The enduring popularity of Key & Peele attests to the chameleonic dexterity of its stars, who dipped into a panoply of ethnicities (to say nothing of genders and sexualities) over its five season-run. In both The New Yorker’s “Brother From Another Mother” and her more controversial piece “Getting In and Out” for Harper’s Bazaar, the writer Zadie Smith twice concerns herself with blood quantum: either Peele’s biracial-ness or hers or her children’s. Peele’s work, at least, does not betray the kind of racial insecurity about his positionality that usually marks such authors; perhaps because, as Smith curiously points out in The New Yorker, his “phenotype is less obviously malleable—you might not guess that he’s biracial at all…” The observation skirts the more conspicuous conclusion. Visible or not, Peele’s proximity to whiteness (in the profile, he recalls childhood anxiety around “speaking white”) surely aided his (not at all undeserved) ascent, if only to arm him with all the mores to survive the predominantly white circles in which he found himself circulating; likely providing the seed of inspiration.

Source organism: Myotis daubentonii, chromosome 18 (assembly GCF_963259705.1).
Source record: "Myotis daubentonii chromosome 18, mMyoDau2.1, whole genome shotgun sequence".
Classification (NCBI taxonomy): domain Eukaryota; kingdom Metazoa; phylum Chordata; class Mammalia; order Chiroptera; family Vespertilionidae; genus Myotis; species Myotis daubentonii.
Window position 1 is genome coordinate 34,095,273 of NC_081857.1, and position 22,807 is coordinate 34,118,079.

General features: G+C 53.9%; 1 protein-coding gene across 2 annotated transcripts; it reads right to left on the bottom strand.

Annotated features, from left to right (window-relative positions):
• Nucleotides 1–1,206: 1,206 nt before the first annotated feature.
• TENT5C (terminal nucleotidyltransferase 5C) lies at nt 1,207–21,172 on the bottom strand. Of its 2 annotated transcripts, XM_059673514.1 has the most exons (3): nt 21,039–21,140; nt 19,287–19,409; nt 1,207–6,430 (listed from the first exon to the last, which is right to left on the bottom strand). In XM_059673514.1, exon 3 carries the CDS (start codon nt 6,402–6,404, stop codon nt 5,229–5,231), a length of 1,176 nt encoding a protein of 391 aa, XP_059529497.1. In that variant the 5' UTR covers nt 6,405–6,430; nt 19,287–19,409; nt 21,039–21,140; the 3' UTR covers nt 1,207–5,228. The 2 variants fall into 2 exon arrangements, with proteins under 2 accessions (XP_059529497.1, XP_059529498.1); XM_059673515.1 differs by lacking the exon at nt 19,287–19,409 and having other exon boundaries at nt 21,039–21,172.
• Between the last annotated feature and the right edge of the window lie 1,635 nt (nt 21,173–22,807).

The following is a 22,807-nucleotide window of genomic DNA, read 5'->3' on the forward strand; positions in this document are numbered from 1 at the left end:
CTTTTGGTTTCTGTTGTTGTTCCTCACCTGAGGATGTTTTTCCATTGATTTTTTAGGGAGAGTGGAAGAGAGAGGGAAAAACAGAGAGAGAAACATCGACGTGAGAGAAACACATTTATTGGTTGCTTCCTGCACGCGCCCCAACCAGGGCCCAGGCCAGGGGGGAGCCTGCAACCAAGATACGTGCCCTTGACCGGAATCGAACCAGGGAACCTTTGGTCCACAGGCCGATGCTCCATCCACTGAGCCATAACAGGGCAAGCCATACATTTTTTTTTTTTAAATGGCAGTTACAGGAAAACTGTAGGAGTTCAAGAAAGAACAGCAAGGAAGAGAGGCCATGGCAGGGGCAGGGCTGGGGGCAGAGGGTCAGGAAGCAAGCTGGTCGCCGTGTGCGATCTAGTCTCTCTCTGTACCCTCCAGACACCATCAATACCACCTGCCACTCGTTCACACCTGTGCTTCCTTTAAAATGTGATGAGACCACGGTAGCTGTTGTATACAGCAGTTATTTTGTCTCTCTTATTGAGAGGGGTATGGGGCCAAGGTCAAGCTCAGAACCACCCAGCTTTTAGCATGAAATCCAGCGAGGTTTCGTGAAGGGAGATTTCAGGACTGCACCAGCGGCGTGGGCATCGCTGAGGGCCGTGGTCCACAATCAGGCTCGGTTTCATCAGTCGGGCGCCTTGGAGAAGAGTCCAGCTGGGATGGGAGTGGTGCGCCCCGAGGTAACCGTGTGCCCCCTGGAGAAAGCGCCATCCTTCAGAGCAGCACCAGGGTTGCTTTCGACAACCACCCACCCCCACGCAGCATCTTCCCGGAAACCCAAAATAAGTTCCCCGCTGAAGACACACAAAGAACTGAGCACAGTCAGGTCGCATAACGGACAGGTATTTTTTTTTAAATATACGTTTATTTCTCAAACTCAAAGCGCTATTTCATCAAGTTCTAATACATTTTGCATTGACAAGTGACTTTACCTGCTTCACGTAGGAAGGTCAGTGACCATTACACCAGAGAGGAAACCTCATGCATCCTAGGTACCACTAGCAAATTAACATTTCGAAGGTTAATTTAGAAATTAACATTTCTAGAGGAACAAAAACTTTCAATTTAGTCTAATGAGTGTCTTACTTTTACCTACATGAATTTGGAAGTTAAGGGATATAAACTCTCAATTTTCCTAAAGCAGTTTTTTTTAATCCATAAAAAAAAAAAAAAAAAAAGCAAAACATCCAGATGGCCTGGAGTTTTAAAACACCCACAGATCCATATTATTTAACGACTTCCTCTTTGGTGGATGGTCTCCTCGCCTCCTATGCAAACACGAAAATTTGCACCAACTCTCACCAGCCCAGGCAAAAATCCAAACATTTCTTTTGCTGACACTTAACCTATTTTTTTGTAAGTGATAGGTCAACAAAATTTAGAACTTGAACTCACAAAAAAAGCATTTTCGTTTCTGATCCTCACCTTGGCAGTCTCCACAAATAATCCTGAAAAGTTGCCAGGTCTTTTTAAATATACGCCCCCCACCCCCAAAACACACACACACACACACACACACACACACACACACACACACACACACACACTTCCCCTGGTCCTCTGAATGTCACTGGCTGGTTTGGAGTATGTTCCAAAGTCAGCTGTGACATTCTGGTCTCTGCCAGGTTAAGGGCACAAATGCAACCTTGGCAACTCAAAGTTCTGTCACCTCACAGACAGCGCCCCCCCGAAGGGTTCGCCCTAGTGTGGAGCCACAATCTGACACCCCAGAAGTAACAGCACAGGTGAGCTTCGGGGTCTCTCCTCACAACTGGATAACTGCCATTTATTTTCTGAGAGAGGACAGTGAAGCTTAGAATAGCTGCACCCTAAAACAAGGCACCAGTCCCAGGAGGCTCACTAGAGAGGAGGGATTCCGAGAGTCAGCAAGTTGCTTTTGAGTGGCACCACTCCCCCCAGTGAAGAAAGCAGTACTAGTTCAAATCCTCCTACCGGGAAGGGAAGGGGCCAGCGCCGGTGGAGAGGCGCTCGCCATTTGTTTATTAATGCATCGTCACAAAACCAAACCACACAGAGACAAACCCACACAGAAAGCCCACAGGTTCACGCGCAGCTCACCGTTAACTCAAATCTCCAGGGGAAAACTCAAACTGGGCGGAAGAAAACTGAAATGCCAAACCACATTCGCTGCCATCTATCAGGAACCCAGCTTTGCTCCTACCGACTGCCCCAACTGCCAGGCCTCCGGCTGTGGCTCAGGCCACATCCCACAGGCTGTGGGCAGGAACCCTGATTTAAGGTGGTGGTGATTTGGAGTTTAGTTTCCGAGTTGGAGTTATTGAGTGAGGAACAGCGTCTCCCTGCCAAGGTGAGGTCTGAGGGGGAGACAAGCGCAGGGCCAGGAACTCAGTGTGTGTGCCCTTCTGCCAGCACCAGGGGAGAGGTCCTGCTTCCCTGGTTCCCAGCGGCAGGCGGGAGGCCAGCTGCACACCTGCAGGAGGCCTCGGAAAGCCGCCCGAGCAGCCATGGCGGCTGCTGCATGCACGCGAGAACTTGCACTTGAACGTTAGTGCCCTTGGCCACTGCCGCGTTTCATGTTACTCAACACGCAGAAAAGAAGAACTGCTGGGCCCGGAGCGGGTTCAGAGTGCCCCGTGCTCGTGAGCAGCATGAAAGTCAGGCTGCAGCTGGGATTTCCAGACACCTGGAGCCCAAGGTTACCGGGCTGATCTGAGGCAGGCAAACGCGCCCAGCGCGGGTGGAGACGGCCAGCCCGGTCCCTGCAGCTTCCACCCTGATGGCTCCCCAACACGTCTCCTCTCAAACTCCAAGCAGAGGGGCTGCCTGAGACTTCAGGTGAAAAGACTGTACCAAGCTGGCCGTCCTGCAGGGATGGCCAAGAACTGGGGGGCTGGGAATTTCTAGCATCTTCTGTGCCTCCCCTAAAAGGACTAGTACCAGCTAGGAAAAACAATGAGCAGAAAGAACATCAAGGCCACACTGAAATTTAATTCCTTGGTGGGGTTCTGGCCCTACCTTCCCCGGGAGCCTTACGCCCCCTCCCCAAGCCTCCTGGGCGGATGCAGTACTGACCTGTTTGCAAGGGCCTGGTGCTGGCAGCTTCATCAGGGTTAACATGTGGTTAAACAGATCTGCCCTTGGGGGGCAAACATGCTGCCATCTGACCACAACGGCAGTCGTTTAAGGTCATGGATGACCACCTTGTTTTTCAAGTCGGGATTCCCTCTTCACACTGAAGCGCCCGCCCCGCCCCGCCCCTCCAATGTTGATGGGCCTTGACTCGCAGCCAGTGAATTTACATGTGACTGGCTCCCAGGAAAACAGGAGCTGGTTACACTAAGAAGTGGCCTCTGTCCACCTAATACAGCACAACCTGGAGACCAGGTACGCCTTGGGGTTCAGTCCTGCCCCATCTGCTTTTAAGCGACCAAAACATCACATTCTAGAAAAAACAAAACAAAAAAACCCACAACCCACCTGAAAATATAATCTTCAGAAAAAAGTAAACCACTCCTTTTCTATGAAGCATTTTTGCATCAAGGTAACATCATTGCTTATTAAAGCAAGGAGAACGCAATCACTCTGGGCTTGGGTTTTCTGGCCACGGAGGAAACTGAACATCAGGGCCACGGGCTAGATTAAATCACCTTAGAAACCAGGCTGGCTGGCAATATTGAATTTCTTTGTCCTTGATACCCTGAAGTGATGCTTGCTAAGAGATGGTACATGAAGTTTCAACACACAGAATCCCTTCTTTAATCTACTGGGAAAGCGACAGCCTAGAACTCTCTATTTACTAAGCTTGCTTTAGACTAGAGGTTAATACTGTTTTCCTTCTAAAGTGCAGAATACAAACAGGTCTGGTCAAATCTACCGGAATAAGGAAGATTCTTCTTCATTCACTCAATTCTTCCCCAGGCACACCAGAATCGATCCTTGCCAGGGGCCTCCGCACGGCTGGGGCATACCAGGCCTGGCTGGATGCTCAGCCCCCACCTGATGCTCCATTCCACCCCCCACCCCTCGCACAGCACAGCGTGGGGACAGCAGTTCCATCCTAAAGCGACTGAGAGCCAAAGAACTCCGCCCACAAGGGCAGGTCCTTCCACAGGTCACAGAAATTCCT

By now, Peele belongs to that tenuous class of anointed artists of a certain background —an emblem of cultural advancement, real or imagined—and like anyone with enough sense who finds themselves in such fickle ranks, he set about securing his legacy. In 2012, Peele founded Monkeypaw Productions, which co-produced, along with Peele’s three films to date, Keanu (2016) and Spike Lee’s BlacKkKlansman (2018). But the particular, sheer accomplishment of Get Out (2017) cannot be overstated: look no further than the glut of graceless mimicking that has flowed ever since.